The San Diego Symphony has chosen three DiGiCo consoles as the “powerful and sophisticated” mix platforms to control the large, integrated PA system at the heart of the $85 million Rady Shell at Jacobs Park – the symphony’s brand new outdoor home.
An architectural wonder on the edge of San Diego Bay in the heart of the city’s downtown, ‘The Shell’ has been designed to complement the sails of the nearby San Diego Convention Center. Wrapped in a translucent flexible material that covers a generous 13,000-square-foot of performance space, the Rady Shell can accommodate standing crowds of up to 10,000.
A DiGiCo Quantum7 is installed as the front-of-house mix desk, with a DiGiCo SD10 for monitor mixing, and an SD12 on hand for any auxiliary mix and processing needs. The three consoles, three SD-Racks located on stage, and a Mini-Rack in the amp room are all on a dual Optocore network, and the entire system was designed and integrated by Solotech.
“There are several reasons why we chose the DiGiCo consoles, and they are all areas that the brand excels in,” explained Aaron Beck, business development manager and senior engineer at Solotech. “First, there’s capacity – the Quantum7 can run 200-plus inputs. Then there’s the Quantum processing power. Plus, there’s the overall quality of the sound, which is exceptional.”
The Rady Shell will see scores of visiting touring groups each year, many of whom will bring their own audio engineers and all of whom will be familiar with DiGiCo console architecture and operation. That familiarity will be important for more than just operational reasons. Jacobs Park is located within a major metropolitan area that, like many, has stringent noise regulations. San Diego has deployed NTi Audio noise measurement devices nearby that automatically issue reports via cellular data to key elements of the city’s environmental control, as well as directly to the house engineer at Rady Shell. “The venue’s engineer can adjust the overall volume of the entire system from the FOH console when necessary to keep every show within compliance,” said Beck.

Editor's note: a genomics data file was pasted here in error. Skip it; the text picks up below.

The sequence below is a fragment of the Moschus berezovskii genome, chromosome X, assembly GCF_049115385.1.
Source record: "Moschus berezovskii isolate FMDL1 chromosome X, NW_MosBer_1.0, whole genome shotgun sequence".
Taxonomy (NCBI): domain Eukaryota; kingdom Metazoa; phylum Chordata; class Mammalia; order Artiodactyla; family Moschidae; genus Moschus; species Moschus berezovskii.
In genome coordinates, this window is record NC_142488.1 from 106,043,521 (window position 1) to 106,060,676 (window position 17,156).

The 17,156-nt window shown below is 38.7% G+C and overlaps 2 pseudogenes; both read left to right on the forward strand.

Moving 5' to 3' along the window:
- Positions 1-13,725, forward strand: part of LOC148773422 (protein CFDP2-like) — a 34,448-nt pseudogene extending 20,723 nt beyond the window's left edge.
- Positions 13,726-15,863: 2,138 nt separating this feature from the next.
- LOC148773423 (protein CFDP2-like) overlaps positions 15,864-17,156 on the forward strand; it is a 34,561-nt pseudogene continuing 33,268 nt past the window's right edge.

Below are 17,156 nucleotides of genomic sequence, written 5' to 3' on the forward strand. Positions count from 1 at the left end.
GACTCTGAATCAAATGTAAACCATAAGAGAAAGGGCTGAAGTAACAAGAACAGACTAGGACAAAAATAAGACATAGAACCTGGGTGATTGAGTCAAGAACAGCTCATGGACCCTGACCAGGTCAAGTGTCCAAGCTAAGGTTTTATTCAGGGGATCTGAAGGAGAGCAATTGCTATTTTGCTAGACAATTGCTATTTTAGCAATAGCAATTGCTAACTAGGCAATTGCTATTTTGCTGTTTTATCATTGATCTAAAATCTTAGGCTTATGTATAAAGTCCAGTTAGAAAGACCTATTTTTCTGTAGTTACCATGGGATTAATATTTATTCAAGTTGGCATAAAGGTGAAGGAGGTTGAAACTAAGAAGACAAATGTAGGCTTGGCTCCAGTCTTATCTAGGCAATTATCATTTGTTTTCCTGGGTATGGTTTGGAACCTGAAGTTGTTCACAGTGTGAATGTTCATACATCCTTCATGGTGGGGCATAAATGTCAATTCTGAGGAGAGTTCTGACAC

Joel Watts, the Symphony’s audio director, says the way the three DiGiCo consoles are networked on their own Optocore loop, along with a BroaMan Route66 Optocore AutoRouter, makes the entire console infrastructure effectively modular. “A single orchestral show here is 90 inputs, so being able to use all of the consoles, if necessary, as a single system is extremely helpful and efficient,” he said. “And console features like Snapshot really add to that. It lets us manage a large number of inputs easily.”
Watts further notes that the 32-bit ‘Ultimate Stadius’ microphone pre-amps on the SD-Racks are the next best thing to the kinds of high-end mic pre’s he’d choose in the studio for recording classical orchestras. “My background is in studio production, and we’re recording most of the performances here for later postproduction, and the DiGiCo mic pre’s sound fantastic,” he enthused. “We’re also doing all of our television streaming of concerts through them, too. No coloration, fully transparent – that’s what you want for classical music. It makes it sound like a CD. You couldn’t ask for more from a console in this kind of situation.”